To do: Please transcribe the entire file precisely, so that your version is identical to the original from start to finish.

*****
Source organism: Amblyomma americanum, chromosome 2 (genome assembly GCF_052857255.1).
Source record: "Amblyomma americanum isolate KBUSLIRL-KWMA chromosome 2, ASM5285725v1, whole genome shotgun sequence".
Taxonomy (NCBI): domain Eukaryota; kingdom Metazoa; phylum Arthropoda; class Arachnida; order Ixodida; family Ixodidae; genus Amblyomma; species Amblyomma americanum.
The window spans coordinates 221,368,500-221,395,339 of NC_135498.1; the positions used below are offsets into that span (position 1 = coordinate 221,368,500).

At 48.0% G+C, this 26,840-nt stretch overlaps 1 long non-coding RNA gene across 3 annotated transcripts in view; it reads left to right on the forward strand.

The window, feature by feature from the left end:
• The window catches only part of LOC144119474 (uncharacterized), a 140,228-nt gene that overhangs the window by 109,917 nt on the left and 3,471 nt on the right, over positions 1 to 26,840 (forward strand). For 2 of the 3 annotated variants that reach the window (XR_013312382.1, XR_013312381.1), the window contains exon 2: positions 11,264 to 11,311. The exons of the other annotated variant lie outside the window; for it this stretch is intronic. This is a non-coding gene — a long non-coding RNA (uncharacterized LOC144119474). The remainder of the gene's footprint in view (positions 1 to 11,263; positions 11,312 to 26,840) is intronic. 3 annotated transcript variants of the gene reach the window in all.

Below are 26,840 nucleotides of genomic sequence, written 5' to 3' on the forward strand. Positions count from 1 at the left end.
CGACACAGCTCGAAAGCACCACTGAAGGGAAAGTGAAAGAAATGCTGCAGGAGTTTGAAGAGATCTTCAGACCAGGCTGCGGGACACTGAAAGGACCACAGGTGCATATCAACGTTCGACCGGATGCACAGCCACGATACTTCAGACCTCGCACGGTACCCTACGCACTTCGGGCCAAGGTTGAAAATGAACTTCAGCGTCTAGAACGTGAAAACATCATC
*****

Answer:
Source organism: Amblyomma americanum, chromosome 2 (genome assembly GCF_052857255.1).
Source record: "Amblyomma americanum isolate KBUSLIRL-KWMA chromosome 2, ASM5285725v1, whole genome shotgun sequence".
Taxonomy (NCBI): domain Eukaryota; kingdom Metazoa; phylum Arthropoda; class Arachnida; order Ixodida; family Ixodidae; genus Amblyomma; species Amblyomma americanum.
The window spans coordinates 221,368,500-221,395,339 of NC_135498.1; the positions used below are offsets into that span (position 1 = coordinate 221,368,500).

At 48.0% G+C, this 26,840-nt stretch overlaps 1 long non-coding RNA gene across 3 annotated transcripts in view; it reads left to right on the forward strand.

The window, feature by feature from the left end:
• The window catches only part of LOC144119474 (uncharacterized), a 140,228-nt gene that overhangs the window by 109,917 nt on the left and 3,471 nt on the right, over positions 1 to 26,840 (forward strand). For 2 of the 3 annotated variants that reach the window (XR_013312382.1, XR_013312381.1), the window contains exon 2: positions 11,264 to 11,311. The exons of the other annotated variant lie outside the window; for it this stretch is intronic. This is a non-coding gene — a long non-coding RNA (uncharacterized LOC144119474). The remainder of the gene's footprint in view (positions 1 to 11,263; positions 11,312 to 26,840) is intronic. 3 annotated transcript variants of the gene reach the window in all.

Below are 26,840 nucleotides of genomic sequence, written 5' to 3' on the forward strand. Positions count from 1 at the left end.
CGACACAGCTCGAAAGCACCACTGAAGGGAAAGTGAAAGAAATGCTGCAGGAGTTTGAAGAGATCTTCAGACCAGGCTGCGGGACACTGAAAGGACCACAGGTGCATATCAACGTTCGACCGGATGCACAGCCACGATACTTCAGACCTCGCACGGTACCCTACGCACTTCGGGCCAAGGTTGAAAATGAACTTCAGCGTCTAGAACGTGAAAACATCATC